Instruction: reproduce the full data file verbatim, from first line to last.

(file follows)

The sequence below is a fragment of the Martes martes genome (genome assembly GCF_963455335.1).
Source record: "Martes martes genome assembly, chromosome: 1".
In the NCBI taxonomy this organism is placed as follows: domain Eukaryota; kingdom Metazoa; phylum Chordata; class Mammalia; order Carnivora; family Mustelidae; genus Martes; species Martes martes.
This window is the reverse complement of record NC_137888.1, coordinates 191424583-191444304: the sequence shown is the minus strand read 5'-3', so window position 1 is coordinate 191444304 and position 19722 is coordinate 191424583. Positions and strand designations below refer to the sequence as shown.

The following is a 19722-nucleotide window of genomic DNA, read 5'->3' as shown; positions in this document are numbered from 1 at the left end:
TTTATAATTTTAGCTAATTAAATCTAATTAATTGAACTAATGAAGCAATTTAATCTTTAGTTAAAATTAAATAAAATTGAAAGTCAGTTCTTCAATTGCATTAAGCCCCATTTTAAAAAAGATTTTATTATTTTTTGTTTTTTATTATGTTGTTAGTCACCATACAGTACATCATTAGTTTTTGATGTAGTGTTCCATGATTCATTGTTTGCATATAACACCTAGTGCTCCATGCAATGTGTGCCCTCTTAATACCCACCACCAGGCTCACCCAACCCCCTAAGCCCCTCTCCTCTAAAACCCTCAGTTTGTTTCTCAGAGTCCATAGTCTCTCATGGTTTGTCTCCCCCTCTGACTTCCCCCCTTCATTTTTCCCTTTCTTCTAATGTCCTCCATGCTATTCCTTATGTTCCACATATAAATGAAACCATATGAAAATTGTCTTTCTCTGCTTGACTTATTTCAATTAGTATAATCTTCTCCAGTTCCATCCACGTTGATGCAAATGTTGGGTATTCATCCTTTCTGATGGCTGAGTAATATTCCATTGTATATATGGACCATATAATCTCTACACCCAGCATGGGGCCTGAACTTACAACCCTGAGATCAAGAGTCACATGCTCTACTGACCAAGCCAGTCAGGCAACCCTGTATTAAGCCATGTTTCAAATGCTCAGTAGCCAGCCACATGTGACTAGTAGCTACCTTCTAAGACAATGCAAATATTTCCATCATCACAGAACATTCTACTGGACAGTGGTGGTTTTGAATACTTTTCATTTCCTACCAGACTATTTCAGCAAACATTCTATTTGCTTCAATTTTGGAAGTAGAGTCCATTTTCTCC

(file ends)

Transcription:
The sequence below is a fragment of the Martes martes genome (genome assembly GCF_963455335.1).
Source record: "Martes martes genome assembly, chromosome: 1".
In the NCBI taxonomy this organism is placed as follows: domain Eukaryota; kingdom Metazoa; phylum Chordata; class Mammalia; order Carnivora; family Mustelidae; genus Martes; species Martes martes.
This window is the reverse complement of record NC_137888.1, coordinates 191424583-191444304: the sequence shown is the minus strand read 5'-3', so window position 1 is coordinate 191444304 and position 19722 is coordinate 191424583. Positions and strand designations below refer to the sequence as shown.

The following is a 19722-nucleotide window of genomic DNA, read 5'->3' as shown; positions in this document are numbered from 1 at the left end:
TTTATAATTTTAGCTAATTAAATCTAATTAATTGAACTAATGAAGCAATTTAATCTTTAGTTAAAATTAAATAAAATTGAAAGTCAGTTCTTCAATTGCATTAAGCCCCATTTTAAAAAAGATTTTATTATTTTTTGTTTTTTATTATGTTGTTAGTCACCATACAGTACATCATTAGTTTTTGATGTAGTGTTCCATGATTCATTGTTTGCATATAACACCTAGTGCTCCATGCAATGTGTGCCCTCTTAATACCCACCACCAGGCTCACCCAACCCCCTAAGCCCCTCTCCTCTAAAACCCTCAGTTTGTTTCTCAGAGTCCATAGTCTCTCATGGTTTGTCTCCCCCTCTGACTTCCCCCCTTCATTTTTCCCTTTCTTCTAATGTCCTCCATGCTATTCCTTATGTTCCACATATAAATGAAACCATATGAAAATTGTCTTTCTCTGCTTGACTTATTTCAATTAGTATAATCTTCTCCAGTTCCATCCACGTTGATGCAAATGTTGGGTATTCATCCTTTCTGATGGCTGAGTAATATTCCATTGTATATATGGACCATATAATCTCTACACCCAGCATGGGGCCTGAACTTACAACCCTGAGATCAAGAGTCACATGCTCTACTGACCAAGCCAGTCAGGCAACCCTGTATTAAGCCATGTTTCAAATGCTCAGTAGCCAGCCACATGTGACTAGTAGCTACCTTCTAAGACAATGCAAATATTTCCATCATCACAGAACATTCTACTGGACAGTGGTGGTTTTGAATACTTTTCATTTCCTACCAGACTATTTCAGCAAACATTCTATTTGCTTCAATTTTGGAAGTAGAGTCCATTTTCTCC